By Nikki Fortunato Bas on 1/18/16 for the Oakland Tribune My Word © 2016 Bay Area News Group
Keep your eyes open. While everyone from the president to the pope is talking about inequality, one case with the potential to strike the biggest blow to working people in decades is now before the U.S. Supreme Court.
The case, Friedrichs v. California Teachers Association, is about corporate CEOs and wealthy special interests trying to make it even harder for working people -- people like teachers or firefighters -- to come together, to speak up for things like better wages and vital public services that benefit all of us.
That means people like Stephanie Wiley, of Ohio, who works hard to ensure that our disabled children make it to and from school, could lose her ability to demand conditions that help keep students safe. Likewise, Oregon water quality analyst Karen Williams and her co-workers could lose much of their power to push for adequate training on how to protect our water. This has a negative impact on all of us.
The forces behind this attack on working people's rights, the Center for Individual Rights, is a Koch brothers-supported opponent of reforms such as affirmative action that make our workplaces fairer. Likewise, the attorney arguing the case that could strip hardworking families of the ability to stand together against wealthy special interests is infamous for his work fighting the Affordable Care Act.
As we've seen so many times before, wealthy special interests have come together to deny working people one of the most powerful tools for improving their lots, all under the guise of protecting individual freedoms. While professing to protect a single individual from paying her fair share for representation in negotiations for wages and benefits, the challengers have brought a case that could broadly dismantle significant gains working people fought hard to make.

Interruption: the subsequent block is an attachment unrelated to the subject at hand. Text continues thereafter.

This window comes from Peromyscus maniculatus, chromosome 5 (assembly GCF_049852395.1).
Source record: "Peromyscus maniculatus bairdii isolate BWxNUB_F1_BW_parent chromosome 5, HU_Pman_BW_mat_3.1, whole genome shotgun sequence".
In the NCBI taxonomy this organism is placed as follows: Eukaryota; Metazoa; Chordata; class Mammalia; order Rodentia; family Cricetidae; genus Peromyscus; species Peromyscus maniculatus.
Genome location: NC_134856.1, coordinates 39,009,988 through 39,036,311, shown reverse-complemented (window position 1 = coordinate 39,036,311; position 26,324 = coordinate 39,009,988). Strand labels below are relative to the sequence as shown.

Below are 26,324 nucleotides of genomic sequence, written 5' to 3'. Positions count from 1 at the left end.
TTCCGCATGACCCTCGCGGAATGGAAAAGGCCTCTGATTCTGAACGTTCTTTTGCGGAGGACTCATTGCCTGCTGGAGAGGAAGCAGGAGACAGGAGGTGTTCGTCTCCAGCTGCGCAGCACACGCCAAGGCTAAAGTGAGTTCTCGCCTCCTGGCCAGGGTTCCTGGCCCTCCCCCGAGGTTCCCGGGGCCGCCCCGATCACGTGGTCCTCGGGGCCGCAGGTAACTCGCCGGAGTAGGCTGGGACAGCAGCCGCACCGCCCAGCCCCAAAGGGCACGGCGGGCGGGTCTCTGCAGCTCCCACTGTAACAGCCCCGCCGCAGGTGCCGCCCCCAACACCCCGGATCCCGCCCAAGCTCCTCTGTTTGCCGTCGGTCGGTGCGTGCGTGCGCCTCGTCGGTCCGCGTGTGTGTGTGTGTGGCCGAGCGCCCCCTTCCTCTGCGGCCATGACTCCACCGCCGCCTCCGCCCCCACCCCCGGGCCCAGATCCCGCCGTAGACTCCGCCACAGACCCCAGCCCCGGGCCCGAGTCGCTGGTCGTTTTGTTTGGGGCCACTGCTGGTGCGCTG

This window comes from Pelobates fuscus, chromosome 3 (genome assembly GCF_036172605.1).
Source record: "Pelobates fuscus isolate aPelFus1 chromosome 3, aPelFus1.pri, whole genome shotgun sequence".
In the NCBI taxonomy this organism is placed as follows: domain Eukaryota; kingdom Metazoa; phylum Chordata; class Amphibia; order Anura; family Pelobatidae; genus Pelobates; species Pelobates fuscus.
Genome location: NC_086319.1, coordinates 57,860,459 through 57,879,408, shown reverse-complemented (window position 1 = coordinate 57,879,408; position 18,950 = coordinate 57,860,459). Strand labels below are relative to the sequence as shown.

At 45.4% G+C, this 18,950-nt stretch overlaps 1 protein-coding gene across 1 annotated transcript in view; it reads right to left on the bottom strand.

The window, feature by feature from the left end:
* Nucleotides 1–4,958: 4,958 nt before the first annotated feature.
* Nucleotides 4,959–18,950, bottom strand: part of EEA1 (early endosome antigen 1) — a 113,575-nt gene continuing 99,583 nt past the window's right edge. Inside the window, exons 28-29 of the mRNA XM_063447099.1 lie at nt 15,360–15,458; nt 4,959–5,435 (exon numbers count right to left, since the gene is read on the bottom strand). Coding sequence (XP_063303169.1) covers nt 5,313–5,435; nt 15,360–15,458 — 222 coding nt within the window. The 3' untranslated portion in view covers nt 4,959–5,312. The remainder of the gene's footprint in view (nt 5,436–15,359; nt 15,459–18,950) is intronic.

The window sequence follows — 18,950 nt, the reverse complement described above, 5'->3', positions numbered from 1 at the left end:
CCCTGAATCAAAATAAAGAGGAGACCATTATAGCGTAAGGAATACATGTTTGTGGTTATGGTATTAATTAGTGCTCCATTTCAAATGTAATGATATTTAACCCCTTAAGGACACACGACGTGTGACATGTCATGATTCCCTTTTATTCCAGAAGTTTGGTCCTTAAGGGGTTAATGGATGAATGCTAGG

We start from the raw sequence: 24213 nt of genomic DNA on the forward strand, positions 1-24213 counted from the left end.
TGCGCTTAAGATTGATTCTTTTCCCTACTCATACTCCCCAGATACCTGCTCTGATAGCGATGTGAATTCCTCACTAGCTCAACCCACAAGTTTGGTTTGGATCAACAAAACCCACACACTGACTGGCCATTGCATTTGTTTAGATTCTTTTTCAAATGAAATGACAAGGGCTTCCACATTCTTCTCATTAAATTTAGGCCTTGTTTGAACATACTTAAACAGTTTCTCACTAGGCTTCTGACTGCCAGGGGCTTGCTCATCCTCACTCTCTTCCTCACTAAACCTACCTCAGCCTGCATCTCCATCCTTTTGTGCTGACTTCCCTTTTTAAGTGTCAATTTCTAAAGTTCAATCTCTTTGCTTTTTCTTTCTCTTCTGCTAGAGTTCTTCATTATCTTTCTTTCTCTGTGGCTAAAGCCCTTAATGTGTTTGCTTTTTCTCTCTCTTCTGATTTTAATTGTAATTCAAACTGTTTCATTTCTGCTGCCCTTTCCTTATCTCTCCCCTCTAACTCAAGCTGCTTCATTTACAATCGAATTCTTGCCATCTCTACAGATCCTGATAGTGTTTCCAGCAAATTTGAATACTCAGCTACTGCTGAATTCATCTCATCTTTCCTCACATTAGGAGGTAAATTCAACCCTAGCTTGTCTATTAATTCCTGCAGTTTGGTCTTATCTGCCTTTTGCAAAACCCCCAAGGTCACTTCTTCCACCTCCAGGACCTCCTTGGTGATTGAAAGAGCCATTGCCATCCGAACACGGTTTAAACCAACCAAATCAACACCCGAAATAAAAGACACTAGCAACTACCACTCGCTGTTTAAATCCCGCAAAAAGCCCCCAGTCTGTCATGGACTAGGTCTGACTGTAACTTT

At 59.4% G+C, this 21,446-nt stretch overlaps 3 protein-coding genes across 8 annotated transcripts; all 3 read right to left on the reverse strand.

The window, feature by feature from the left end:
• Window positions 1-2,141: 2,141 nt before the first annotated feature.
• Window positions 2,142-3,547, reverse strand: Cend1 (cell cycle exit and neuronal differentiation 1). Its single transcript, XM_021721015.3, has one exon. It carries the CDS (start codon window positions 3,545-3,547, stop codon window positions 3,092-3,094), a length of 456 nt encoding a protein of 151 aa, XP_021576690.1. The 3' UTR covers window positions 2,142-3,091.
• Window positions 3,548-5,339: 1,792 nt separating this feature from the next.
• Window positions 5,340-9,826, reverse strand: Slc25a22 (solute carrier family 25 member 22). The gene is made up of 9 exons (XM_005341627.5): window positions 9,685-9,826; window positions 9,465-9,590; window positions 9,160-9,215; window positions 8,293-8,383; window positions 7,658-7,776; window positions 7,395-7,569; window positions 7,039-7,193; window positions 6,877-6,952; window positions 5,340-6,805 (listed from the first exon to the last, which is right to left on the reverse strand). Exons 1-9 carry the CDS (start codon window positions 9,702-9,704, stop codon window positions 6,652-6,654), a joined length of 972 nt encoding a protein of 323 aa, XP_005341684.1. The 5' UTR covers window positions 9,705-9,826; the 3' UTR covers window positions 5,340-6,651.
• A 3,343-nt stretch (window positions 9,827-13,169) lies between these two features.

As executive director of the Partnership for Working Families, an organization that works to make sure everyone has access to jobs with dignity and can raise their family in a healthy, sustainable community, I see every day how decisions made on the city, state and national level can impact the lives of ordinary people.
Policies and decisions that favor billionaire CEOs over hardworking Americans exacerbate the problem. As inequality grows in our cities, we see families displaced and those that are left struggling to get by.
But there is a solution. When working people like firefighters and teachers come together to fight against wealthy special interests that have stacked the deck against them, things start to change. We've seen the power of fast-food and retail workers to win decent wages at jobs that were once viewed only with disrespect.
We've seen communities like Los Angeles, Seattle and New York moved to raise the minimum wage by the actions of their citizens.
With inequality in our country at its highest point since before the Great Depression, now is not the time to deny working people one of their most valuable tools in improving their lives and communities. Now is the time to build a movement that expands access to good, sustainable jobs with decent wages.
If we want to address inequality and rebuild a strong middle class in this country, it is essential that the Supreme Court uphold hardworking people's rights to come together to support their families and provide the services our communities deserve.
Nikki Fortunato Bas is executive director of the Oakland-based Partnership for Working Families, a national network of 17 city and regional affiliate groups across the country. Learn more at www.forworkingfamilies.org.